This is an engaging film that is well worth sticking with despite its unusual real-time filming style. Etienne is a young French boy who is given a digital camera. He decides to film a year in his life. The premise reminded me of studying Christopher Isherwood’s novel “I Am a Camera”, discussing the anonymity of seeing life through a camera. It seemed like a good theory for Isherwood, but this film blows it out of the water. We almost seem to know what Etienne is thinking by seeing what he chooses to focus his camera upon. The film is so subtle that if you weren’t told this was a gay film, I’m fairly sure you wouldn’t get it until the last few frames. Sure, Etienne has an obsession for filming his geography teacher who becomes his mother’s boyfriend. But it could be for that reason—Etienne adores his mother—that he’s filming Laurent. Likewise, his almost prurient filming of his very handsome best friend could be entirely innocent. Only when you know what you are seeing—the gradual emergence of a boy’s sexuality—do you pick up on all these clues (I particularly liked the sequences of filming dock workers and firemen!).
The film seems to draw you into Etienne’s life entirely. I forgot I was watching actors because it’s so naturalistic.
I do feel that the end was slightly rushed, given the build up to it, but I still recommend this film as an unusual piece of filmmaking. Probably not one to invite friends around for a good movie night though.
This film moves with glacial slowness. What’s the point, I wondered while I waited for something to happen? But I persevered largely because of an amazing performance from first-time actor Jimmy Tavares as a schoolboy and competitive ice-skater, from Rouen, Normandy.
The premise of the film is that it’s the video diary of a contemporary teenager. So the whole thing is shot on camcorder, which makes it very realistic, though some sequences made me seasick. At times, too, it’s uncomfortable viewing because the film is so intimate I felt like a voyeur..
The movie is nothing like the upbeat trailer that made me watch. It’s very French, with ordinary characters going about their daily lives…home, work, school and R & R.
Obviously Etienne’s family & friends are aware of the camera’s intrusion and act accordingly. Initial nervousness, then a bit of showing off, followed by resentment and anger: best friend Ludo and mother Caroline find life under constant observation gets on their nerves. I could sympathise.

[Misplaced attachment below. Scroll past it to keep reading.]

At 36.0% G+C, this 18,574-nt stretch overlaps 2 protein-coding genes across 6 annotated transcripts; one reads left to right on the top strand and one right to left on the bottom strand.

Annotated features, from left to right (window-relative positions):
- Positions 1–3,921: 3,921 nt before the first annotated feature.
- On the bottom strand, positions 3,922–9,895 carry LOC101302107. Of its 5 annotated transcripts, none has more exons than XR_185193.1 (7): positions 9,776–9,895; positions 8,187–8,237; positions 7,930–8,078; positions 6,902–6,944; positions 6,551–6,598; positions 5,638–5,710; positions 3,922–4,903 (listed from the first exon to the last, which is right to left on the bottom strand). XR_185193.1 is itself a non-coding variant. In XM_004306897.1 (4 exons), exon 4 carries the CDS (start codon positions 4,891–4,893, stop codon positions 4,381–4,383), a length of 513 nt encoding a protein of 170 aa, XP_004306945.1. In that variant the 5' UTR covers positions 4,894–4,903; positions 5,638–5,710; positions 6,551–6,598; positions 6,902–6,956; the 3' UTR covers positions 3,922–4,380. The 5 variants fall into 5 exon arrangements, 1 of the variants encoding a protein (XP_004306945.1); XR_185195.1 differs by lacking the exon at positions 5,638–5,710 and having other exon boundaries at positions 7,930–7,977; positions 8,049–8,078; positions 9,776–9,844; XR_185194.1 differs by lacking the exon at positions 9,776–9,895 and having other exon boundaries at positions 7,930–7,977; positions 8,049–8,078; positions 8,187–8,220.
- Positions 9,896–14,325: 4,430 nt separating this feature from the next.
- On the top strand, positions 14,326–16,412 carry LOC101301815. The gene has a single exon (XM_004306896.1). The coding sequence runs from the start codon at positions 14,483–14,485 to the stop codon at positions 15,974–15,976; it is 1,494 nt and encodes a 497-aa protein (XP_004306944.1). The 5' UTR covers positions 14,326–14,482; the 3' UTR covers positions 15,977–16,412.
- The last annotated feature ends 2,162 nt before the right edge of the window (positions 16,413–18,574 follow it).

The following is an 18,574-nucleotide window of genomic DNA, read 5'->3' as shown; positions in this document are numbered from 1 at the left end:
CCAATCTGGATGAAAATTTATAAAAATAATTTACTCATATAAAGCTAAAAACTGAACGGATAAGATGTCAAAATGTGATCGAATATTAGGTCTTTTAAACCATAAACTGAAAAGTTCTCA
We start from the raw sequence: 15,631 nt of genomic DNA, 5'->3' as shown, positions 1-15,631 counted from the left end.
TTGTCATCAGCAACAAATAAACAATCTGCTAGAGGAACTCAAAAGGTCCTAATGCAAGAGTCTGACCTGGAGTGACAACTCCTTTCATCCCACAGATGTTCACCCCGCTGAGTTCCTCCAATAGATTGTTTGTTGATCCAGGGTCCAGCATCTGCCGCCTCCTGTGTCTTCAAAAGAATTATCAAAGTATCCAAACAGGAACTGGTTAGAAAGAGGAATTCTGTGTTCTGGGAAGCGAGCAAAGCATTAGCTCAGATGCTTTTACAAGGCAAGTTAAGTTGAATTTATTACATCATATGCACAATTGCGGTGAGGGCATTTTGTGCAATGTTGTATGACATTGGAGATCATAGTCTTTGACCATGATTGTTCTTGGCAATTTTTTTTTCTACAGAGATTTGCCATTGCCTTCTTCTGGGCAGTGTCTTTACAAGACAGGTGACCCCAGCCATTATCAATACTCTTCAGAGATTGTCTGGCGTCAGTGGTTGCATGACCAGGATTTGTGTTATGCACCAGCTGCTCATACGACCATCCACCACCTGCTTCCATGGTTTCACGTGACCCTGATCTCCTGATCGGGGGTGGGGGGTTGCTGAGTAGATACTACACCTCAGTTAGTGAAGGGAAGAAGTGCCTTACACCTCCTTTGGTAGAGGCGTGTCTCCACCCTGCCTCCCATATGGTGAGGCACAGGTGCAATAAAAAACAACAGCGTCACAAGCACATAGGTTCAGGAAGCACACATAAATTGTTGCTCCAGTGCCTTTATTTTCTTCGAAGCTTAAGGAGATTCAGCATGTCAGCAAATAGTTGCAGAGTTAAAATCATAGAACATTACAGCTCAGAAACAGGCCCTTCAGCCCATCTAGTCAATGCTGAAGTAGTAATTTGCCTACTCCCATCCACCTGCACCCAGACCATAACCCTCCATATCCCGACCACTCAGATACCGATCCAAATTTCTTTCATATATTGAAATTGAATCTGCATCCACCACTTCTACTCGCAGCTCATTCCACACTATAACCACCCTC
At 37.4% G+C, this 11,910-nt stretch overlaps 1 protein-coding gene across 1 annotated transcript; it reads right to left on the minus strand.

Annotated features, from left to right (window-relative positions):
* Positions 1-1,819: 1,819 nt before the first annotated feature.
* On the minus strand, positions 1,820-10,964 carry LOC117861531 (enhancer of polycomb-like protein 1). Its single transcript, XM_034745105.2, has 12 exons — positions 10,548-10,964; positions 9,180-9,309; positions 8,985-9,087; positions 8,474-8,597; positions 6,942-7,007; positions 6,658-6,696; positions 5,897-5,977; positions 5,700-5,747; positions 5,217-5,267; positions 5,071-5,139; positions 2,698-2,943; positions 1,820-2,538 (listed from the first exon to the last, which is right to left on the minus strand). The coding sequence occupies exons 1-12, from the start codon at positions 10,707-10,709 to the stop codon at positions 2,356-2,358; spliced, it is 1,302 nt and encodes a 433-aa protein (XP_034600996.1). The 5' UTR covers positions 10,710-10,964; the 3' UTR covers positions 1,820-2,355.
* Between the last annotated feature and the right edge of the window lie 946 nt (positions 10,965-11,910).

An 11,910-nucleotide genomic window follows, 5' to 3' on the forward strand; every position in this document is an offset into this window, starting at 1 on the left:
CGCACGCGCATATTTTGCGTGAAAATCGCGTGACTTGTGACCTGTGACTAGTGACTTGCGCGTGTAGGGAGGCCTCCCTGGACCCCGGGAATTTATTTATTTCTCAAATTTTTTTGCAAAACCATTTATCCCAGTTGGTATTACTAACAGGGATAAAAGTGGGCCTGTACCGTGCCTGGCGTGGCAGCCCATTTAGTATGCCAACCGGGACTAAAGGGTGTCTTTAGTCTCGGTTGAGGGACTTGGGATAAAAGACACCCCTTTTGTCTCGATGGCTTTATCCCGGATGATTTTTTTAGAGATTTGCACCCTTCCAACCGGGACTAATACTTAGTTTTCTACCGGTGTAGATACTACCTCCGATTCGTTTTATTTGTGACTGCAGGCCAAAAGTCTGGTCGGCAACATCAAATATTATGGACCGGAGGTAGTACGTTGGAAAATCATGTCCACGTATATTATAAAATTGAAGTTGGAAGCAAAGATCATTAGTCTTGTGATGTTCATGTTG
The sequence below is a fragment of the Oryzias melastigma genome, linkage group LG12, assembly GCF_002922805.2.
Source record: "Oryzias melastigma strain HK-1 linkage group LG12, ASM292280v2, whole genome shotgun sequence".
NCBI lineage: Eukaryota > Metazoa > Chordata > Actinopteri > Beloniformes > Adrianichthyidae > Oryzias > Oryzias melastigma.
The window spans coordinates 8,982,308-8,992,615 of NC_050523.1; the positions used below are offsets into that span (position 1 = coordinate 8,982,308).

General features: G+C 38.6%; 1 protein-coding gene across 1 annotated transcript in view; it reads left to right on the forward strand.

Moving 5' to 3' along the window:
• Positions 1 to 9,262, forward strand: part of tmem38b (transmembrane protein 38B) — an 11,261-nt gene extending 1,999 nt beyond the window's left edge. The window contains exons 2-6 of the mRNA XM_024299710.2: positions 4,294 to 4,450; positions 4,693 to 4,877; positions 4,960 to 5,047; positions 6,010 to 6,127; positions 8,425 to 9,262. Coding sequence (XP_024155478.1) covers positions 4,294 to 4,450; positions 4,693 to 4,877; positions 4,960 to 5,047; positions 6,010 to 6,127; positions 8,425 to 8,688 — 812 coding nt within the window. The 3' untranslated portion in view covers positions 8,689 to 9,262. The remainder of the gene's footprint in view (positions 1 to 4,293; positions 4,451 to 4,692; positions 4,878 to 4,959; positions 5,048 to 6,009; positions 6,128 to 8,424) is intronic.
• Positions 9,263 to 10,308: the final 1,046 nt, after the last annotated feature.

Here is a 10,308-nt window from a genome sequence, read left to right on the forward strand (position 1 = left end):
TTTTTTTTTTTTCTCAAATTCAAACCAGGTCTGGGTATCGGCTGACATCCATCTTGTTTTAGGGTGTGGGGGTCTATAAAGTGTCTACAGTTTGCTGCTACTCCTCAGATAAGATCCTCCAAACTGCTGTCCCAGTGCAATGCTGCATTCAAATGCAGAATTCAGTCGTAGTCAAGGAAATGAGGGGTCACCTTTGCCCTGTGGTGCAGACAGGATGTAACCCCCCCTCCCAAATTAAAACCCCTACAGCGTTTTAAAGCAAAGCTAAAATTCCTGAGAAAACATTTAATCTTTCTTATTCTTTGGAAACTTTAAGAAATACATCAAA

There are nice touches like deliberate mess-ups in the filming when the camera gets knocked over and so on, adding to the realism of the movie. Etienne’s delight in hunky stud Ludo’s sex life shows he’s an ordinary teenager. He becomes obsessed with a schoolteacher, following him with the camera. He shoots locker room scenes with fellow skaters. In the privacy of his room he focuses on his own naked body.
The film is about sexual awakening, the beginning of desire, but Etienne doesn’t know what it is he feels. Something is changing in his life. Lonely and longing, he struggles to understand desire he cannot articulate except through film because he doesn’t have the words. He likes people and wants to be loved not just for sex.
Etienne is a sensitive, intelligent boy. His concern for family and awareness of wider considerations contrasts with Ludo’s selfish pursuit of pleasure. Vague undercurrents add to tension that builds slowly. Etienne accompanies Caroline to the cemetery where he films gravestones: His stepfather died but we’re never told why. We hear about a boy who fell over a nearby cliff, possible suicide, so when Etienne starts filming near the edge it’s clearly not a good sign. When Etienne finally dares to ask Ludo if a boy can possibly love another, his rampantly hetero buddy is distinctly hostile.
Maybe because I watched this film as a break from the epic themes of The Lord of the Rings trilogy, I was receptive to its quiet simplicity, a coming of age story with an authentic feel to it. It’s unclear why Etienne decides to film those around him, but revealing that his camera tells more about him than his subjects.
Sadly the film ended just when it began to get really interesting. You’ll have to watch and see whether Etienne succeeds in love with the same success as his ice-skating prowess. Etienne is sweet & cute and Ludo very nice eye candy, but there’s no sex and only fleeting discrete nudity. Worth a look if you’re in the mood.